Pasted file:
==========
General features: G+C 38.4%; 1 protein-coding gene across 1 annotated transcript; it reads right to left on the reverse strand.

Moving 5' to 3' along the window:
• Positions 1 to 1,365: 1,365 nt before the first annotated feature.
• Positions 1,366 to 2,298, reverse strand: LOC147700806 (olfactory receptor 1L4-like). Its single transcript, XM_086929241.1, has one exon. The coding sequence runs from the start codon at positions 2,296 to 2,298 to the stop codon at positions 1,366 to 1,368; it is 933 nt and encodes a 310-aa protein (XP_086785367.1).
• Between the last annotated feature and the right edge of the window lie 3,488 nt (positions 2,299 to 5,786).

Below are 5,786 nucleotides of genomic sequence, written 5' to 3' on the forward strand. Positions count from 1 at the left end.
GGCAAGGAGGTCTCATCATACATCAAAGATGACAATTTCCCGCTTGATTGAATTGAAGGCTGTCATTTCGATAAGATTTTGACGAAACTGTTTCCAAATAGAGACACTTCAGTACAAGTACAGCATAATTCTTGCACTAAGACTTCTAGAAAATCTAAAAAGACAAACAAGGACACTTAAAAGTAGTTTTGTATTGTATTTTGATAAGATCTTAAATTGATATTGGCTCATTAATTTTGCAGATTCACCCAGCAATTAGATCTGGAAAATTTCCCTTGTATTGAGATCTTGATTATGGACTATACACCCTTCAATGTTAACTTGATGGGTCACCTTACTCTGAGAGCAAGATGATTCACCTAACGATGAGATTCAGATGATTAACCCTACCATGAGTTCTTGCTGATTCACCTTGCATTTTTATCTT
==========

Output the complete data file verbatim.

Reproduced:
General features: G+C 38.4%; 1 protein-coding gene across 1 annotated transcript; it reads right to left on the reverse strand.

Moving 5' to 3' along the window:
• Positions 1 to 1,365: 1,365 nt before the first annotated feature.
• Positions 1,366 to 2,298, reverse strand: LOC147700806 (olfactory receptor 1L4-like). Its single transcript, XM_086929241.1, has one exon. The coding sequence runs from the start codon at positions 2,296 to 2,298 to the stop codon at positions 1,366 to 1,368; it is 933 nt and encodes a 310-aa protein (XP_086785367.1).
• Between the last annotated feature and the right edge of the window lie 3,488 nt (positions 2,299 to 5,786).

Below are 5,786 nucleotides of genomic sequence, written 5' to 3' on the forward strand. Positions count from 1 at the left end.
GGCAAGGAGGTCTCATCATACATCAAAGATGACAATTTCCCGCTTGATTGAATTGAAGGCTGTCATTTCGATAAGATTTTGACGAAACTGTTTCCAAATAGAGACACTTCAGTACAAGTACAGCATAATTCTTGCACTAAGACTTCTAGAAAATCTAAAAAGACAAACAAGGACACTTAAAAGTAGTTTTGTATTGTATTTTGATAAGATCTTAAATTGATATTGGCTCATTAATTTTGCAGATTCACCCAGCAATTAGATCTGGAAAATTTCCCTTGTATTGAGATCTTGATTATGGACTATACACCCTTCAATGTTAACTTGATGGGTCACCTTACTCTGAGAGCAAGATGATTCACCTAACGATGAGATTCAGATGATTAACCCTACCATGAGTTCTTGCTGATTCACCTTGCATTTTTATCTT